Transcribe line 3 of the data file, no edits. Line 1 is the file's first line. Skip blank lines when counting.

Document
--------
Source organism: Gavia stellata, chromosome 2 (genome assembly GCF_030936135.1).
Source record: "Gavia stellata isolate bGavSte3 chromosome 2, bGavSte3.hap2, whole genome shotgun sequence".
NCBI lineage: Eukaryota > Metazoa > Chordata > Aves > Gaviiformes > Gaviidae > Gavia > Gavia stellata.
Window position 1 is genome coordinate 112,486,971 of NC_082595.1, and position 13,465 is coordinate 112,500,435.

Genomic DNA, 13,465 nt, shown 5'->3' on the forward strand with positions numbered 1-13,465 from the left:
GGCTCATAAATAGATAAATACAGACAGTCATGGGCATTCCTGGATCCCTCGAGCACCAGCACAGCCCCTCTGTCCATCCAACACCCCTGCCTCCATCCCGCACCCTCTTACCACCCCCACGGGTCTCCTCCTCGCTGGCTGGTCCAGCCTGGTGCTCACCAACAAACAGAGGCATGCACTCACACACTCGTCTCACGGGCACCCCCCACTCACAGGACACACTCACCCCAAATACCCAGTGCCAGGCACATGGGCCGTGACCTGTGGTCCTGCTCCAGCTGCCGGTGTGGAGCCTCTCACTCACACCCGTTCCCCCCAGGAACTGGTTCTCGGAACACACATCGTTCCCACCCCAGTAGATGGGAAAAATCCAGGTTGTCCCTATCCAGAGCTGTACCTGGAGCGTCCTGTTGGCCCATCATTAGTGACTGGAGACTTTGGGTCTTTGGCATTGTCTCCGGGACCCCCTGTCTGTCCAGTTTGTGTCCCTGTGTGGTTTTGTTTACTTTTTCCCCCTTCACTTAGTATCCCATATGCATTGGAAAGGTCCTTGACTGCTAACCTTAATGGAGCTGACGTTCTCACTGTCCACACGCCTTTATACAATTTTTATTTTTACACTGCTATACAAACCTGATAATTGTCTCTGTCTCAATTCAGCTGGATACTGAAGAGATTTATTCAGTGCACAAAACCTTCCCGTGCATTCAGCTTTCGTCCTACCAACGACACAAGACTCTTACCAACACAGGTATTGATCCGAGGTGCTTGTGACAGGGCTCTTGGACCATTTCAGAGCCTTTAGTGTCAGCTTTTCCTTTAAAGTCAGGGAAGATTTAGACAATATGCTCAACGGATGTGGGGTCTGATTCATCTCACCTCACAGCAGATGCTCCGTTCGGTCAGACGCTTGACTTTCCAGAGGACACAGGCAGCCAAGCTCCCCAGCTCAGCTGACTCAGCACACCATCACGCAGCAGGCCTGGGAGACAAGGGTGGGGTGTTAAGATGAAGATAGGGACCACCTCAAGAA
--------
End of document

NCBI lineage: Eukaryota > Metazoa > Chordata > Aves > Gaviiformes > Gaviidae > Gavia > Gavia stellata.